Ring in the holiday season with this festive DIY hat

Can you believe it? It’s already December! And, what better way to kick off the official holiday season than with this slick wearable created by Maker (and hat aficionado) Barbara Eldredge.

Our friends over at Element 14 initially brought her Atmel based Jaunty Fascinator to our attention a couple weeks back after it had been crowned victor of their recent Hats Off Design Contest. For the award-winning project, Eldredge equipped a traditional English fascinator headpiece with Adafruit’s GEMMA platform (ATtiny85) along with an accelerometer to measure a wearer’s movement. Data collected by its embedded sensors prompted a series of NeoPixels within the hat to change color intensity and temperature from blue to green, yellow, orange and red.

As if one piece of headwear was enough for Eldredge, the incredibly innovative Maker has returned. This time with a fantastic fascinator for all holiday festivities!

According to the Maker, her electronic Christmas confection — aptly dubbed the Hot and Cold Christmas Cloche — features a temperature sensor that is responsible for triggering its lights to change colors depending on whether it is hot or cold. Ideally, the FLORA powered (ATtiny85) wearable will emit icy blue when it’s outside and a holiday spirited red and green when it’s inside, or anytime its environment is above 60°F. As she points out, the colors will soon intensify the more extreme the temperature.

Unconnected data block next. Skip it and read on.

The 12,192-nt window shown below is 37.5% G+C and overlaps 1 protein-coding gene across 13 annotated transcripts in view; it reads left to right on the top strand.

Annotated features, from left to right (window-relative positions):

XmasMockup2

If all goes according to plan, aside from its embedded FLORA, Eldredge assumes the hat will be comprised of the following components:

  • 1.3m white NeoPixel strip
  • 1-3x AAA battery pack
  • 3 through-hole 8mm NeoPixels
  • 2 through-hole 5mm NeoPixels
  • Analog temperature sensor
  • Side glow fiber optic
  • A white wool felt hat

As the Maker notes in her recent Element 14 Community post, she began by connecting the 1.5-meter NeoPixel strip to the ATtiny85 based FLORA and alligator clips, before conducting a NeoPixel strip test. Miraculously, she says, it worked on the first attempt!

“I disconnected those alligator clips from the FLORA and placed one of the 5mm through-hole NeoPixels in my breadboard. I cut and placed small bits of wire to correctly power and connect the LED to the FLORA. Then I found the Punk Collar code and changed the pin number to pin 9 and uploaded it to the FLORA. The light changed color beautifully. Then I placed the remaining four through-hole NeoPixels in the breadboard so that each Data-Out pin was column-buddies with the Data-In pin of the following LED, and used more little pieces of wire to connect each to power and ground. I ran the Neopixel Tiara code again and they worked,” Eldredge writes.

She then went on to connect the temp sensor.

“I disconnected the LEDs at the FLORA end and placed my temperature sensor on the opposite side of the breadboard, using more wires to connect it to the FLORA. Then I uploaded the example Simple Thermometer code and opened the serial port to find that the room was a sweltering 138 degrees fahrenheit. That didn’t seem quite right. So I read over the Temp Sensor overview and realized that it was calibrated to receive 5 volts of electricity and I was only giving it 3.3 volts. I changed the calculation to compensate, re-uploaded the code, re-opened the serial port, and all was well. A perfectly reasonable 70 degrees.”

As she puts the finishing touches to her design, you can find a step-by-step breakdown of the build along with its recently-revealed code here.

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